The Nexus was an engaging book, and one I will enjoy reading again. Sykes is a remarkable, pleasant fellow; suffering from dreams that retell past. The sci-fi, suspenseful plot kept me reading until the end. He story flowed smoothly but at a fast clip, keeping the mystery alive. 

                   -Pamela Craft Jenewein

The Nexus was my first GoodReads "FirstRead" free book. It's a science-fiction novel set in contemporary New York, speckled with bits of metaphysics, conspiracy, and danger.

The main character, Balthazar Sykes, embarks on a personal quest to discover what is going on with his mind, leading him to discover how he became the way he his while building stronger relationships. The quest is experienced through the eyes of many characters. The antagonists' point-of-view is revealed in a few segments, quite effectively giving the shadowy insights that tease the reader until resolved later.

A few of the characters such as Sykes' love interest, Alex, and co-worker Madge,  develop to be well-rounded. Others do not get quite the same development time out of necessity: helpful side-characters for lack of importance; antagonists to avoid ruining the suspense.

The story's epilogue works quite well in closing the few open ends left. It is just the right length of story, both in terms of book size and timelines. You get just enough in terms of introducing characters as events begin to unfold, and not too much after the resolution, just bits of closure regarding relationships.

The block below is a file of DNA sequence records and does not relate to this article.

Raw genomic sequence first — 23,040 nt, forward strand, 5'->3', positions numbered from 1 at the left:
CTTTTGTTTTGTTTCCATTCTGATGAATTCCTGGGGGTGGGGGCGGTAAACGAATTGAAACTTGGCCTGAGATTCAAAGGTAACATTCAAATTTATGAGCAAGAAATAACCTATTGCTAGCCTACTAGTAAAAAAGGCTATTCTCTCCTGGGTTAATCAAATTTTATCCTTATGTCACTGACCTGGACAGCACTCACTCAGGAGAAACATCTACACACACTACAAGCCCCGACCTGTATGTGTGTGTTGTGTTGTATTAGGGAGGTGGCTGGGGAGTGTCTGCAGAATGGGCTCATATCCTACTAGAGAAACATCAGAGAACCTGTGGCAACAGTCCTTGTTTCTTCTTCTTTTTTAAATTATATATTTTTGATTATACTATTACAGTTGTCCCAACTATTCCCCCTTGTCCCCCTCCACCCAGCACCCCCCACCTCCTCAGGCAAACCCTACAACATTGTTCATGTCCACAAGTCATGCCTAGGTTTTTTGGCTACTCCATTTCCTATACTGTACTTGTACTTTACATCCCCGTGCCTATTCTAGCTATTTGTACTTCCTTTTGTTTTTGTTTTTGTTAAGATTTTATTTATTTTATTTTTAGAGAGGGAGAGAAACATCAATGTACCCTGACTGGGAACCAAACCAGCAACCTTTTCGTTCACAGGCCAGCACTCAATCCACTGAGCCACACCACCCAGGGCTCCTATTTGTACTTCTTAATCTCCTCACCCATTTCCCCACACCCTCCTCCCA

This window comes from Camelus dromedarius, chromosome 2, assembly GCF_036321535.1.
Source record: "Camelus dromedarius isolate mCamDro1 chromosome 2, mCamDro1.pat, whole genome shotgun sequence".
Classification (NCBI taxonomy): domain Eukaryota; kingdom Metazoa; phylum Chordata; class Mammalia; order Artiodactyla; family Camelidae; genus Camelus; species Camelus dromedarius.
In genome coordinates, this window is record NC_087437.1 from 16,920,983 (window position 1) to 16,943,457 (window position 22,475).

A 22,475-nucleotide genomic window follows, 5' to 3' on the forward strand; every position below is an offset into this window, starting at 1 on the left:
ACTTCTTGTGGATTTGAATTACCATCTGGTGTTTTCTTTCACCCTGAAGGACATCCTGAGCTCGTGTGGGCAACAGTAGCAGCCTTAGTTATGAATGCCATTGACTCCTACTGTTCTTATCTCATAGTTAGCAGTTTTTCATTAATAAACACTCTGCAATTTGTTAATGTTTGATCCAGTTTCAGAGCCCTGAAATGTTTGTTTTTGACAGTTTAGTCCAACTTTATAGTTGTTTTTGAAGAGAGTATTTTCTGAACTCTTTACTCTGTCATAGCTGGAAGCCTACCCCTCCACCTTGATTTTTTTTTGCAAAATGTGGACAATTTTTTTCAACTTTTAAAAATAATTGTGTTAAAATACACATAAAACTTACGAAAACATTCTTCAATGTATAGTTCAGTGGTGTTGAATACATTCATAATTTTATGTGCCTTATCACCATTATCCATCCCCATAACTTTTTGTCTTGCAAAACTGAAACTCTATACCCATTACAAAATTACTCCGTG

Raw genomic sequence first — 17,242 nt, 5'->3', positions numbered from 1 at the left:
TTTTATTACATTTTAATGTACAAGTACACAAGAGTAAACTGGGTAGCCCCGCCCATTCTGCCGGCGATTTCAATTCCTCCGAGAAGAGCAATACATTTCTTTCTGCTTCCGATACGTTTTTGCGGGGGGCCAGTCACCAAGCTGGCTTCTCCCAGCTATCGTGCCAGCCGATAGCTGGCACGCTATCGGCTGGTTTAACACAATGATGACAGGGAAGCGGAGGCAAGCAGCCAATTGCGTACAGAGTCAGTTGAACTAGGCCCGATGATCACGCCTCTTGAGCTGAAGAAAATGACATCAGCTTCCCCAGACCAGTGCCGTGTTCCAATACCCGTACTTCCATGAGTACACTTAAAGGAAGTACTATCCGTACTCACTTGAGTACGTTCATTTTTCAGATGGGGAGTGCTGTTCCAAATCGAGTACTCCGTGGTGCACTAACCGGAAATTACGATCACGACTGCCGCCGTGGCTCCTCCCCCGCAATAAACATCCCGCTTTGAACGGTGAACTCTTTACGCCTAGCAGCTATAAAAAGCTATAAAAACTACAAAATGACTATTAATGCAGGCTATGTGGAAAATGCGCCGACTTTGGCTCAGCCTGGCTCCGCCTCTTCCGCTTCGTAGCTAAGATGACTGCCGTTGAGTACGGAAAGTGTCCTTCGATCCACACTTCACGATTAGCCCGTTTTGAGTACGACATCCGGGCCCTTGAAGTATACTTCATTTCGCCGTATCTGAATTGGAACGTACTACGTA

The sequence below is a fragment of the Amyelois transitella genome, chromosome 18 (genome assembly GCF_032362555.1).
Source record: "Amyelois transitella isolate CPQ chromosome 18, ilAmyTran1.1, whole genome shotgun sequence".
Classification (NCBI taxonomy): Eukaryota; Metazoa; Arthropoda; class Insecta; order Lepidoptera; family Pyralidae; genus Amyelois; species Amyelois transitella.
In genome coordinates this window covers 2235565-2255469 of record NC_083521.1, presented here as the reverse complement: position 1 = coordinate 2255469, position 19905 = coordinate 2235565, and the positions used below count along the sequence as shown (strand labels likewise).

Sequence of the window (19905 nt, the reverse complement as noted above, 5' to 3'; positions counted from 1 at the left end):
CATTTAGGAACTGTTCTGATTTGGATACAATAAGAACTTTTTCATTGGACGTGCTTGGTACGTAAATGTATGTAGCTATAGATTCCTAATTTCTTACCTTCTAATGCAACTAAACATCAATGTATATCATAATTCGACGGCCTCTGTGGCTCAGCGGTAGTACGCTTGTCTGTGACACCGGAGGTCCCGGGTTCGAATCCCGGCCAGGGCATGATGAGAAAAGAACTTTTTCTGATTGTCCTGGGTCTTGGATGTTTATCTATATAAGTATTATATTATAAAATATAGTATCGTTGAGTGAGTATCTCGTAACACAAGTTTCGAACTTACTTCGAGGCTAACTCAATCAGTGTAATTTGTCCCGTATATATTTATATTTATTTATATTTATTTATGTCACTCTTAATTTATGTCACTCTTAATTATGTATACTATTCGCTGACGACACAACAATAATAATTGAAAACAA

-Thomas Harning
On those occasions when I have read sci-fi, I've tended to stick to the familiar brand-name authors; tried-and-true old favorites such as Asimov, Bester, Bradbury, Clarke, Dick, Heinlein, Norton, Silverberg, Williamson and the like. But a recent perusal of new author Richard Fazio's debut novel, 2011's "The Nexus," has demonstrated that I really ought to be adventurous more often. Sporting a title suggestive of those darn "Matrix" films--and, of course, the kozmik whatzit at the center of "Star Trek Generations"--"The Nexus" is rather a completely fresh tale that is winningly spun out by this tyro writer. In the book's intriguing prologue, a mother and father give the OK for a government medical unit to perform experiments on their unborn child, way back in the year...1969. Flash forward to today, and we meet a middle-aged man with the unlikely handle of Balthazar Sykes. Sykes lives in the Forest Hills region of NYC and works in a Manhattan ad agency; in what capacity (copywriter? ad exec? art director?) the author never tells us. Sykes' life takes a decided turn into the realm of the bizarre when he starts experiencing the thoughts of others, sensing their subconscious fears, and actually inhabiting their bodies! A visit to a Greek gypsy woman named Madame Travatsky (an homage, perhaps, to the notorious 19th century spiritualist Madame Blavatsky?) reveals that Sykes is nothing less than a "nexus," or "someone with the ability to establish psychic ties between people, between things, between times." And Sykes' problems are only beginning, when the Feds get wind of their old subject's nascent abilities....